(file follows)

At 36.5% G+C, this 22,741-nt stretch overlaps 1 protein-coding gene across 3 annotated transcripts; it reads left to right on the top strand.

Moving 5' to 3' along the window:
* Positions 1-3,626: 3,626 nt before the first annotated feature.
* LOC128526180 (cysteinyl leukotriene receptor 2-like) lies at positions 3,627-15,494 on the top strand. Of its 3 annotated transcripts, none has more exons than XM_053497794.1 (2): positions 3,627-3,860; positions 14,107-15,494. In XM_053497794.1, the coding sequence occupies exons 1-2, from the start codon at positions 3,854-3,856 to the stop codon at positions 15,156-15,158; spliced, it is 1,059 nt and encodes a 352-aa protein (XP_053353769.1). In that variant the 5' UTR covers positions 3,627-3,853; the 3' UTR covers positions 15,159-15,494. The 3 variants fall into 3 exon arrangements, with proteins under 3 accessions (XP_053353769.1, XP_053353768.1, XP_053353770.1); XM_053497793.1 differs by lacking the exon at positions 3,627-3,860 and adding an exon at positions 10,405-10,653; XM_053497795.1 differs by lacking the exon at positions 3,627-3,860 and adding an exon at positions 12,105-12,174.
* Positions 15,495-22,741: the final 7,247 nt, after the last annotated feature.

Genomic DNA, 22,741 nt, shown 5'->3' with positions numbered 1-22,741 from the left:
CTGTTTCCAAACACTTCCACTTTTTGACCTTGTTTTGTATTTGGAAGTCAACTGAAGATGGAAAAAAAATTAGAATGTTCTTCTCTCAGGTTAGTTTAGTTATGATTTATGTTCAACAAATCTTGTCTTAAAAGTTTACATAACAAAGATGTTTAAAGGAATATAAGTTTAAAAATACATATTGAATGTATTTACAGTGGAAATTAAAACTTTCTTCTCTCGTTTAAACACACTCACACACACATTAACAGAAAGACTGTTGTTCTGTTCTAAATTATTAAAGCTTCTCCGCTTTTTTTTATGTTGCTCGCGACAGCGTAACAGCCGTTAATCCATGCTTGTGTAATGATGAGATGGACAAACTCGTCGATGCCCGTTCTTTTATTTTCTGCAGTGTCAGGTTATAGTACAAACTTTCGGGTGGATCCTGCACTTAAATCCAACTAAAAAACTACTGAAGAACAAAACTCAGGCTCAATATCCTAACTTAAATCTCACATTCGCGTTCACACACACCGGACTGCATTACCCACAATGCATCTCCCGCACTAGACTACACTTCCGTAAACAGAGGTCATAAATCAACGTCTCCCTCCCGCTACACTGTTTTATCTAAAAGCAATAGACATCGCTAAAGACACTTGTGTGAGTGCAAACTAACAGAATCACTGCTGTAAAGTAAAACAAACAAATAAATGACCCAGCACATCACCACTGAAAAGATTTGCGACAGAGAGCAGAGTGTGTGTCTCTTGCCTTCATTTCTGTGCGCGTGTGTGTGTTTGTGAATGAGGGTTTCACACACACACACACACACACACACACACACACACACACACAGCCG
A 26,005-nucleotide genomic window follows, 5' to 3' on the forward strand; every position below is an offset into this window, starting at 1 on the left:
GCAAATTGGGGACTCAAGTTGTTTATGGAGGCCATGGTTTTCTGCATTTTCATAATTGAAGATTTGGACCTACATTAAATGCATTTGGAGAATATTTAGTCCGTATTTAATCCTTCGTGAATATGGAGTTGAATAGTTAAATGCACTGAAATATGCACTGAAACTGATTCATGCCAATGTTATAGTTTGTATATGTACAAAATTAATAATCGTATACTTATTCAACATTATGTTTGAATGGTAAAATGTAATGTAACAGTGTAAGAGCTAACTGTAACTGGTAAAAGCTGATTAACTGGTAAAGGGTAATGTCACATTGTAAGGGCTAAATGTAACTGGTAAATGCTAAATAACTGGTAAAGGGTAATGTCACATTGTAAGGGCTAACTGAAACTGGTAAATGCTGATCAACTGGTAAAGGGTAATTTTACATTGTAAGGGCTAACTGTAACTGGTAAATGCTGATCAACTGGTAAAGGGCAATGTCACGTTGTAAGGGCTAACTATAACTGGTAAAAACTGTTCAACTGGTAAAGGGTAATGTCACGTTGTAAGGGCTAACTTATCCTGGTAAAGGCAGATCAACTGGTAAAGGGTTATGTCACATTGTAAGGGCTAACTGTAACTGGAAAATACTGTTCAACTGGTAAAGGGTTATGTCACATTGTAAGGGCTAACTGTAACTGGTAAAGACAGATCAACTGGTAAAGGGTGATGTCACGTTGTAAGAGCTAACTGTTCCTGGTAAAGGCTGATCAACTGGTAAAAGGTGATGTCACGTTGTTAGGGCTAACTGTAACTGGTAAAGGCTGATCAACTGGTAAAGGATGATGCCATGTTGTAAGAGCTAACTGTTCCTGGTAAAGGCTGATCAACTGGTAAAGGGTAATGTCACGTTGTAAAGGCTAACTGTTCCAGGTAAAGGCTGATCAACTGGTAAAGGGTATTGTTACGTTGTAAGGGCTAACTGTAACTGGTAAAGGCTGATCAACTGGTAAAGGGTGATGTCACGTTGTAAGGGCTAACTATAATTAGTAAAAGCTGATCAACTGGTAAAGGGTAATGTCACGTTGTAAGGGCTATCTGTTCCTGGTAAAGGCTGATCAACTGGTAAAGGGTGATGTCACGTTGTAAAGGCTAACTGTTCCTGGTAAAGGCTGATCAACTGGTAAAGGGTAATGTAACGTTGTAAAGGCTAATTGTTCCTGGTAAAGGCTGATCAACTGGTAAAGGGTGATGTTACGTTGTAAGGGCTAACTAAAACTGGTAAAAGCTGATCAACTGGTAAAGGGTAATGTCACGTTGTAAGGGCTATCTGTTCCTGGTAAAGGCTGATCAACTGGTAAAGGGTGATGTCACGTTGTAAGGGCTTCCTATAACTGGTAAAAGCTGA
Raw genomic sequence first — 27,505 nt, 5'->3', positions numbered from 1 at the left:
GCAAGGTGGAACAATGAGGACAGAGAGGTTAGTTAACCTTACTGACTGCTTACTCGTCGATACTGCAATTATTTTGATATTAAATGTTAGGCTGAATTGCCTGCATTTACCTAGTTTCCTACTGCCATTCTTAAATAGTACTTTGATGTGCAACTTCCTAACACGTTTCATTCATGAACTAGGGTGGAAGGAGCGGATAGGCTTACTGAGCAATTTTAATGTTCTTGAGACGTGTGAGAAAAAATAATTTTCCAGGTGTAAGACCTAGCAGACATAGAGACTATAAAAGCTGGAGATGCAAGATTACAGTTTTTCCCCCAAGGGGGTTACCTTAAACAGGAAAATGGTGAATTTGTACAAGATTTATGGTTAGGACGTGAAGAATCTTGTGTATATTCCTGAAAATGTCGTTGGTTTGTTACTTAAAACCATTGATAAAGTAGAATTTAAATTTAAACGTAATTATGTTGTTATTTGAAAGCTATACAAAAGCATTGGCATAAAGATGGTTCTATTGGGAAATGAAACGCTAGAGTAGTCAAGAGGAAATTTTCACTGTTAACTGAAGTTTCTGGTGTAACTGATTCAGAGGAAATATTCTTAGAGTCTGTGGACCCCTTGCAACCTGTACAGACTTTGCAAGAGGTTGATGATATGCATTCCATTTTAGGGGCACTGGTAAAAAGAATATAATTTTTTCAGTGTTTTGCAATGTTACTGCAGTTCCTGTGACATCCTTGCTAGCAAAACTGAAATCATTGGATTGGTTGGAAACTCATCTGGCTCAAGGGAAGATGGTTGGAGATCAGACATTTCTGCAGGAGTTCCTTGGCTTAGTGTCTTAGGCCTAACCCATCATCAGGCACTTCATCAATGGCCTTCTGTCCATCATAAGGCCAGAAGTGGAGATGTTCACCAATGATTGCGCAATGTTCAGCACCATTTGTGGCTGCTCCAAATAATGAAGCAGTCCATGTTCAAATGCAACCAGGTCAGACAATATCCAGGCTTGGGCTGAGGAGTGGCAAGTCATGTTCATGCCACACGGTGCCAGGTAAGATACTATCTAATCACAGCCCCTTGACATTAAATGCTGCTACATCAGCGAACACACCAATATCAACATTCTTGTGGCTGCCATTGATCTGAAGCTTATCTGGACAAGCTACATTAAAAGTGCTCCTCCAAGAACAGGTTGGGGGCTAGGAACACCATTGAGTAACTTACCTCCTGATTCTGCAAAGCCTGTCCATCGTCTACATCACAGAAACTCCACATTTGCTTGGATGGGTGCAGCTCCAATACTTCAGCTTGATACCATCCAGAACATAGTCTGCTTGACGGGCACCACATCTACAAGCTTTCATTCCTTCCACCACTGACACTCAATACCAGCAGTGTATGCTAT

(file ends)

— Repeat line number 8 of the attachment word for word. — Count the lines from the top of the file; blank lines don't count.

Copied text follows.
A 26,005-nucleotide genomic window follows, 5' to 3' on the forward strand; every position below is an offset into this window, starting at 1 on the left: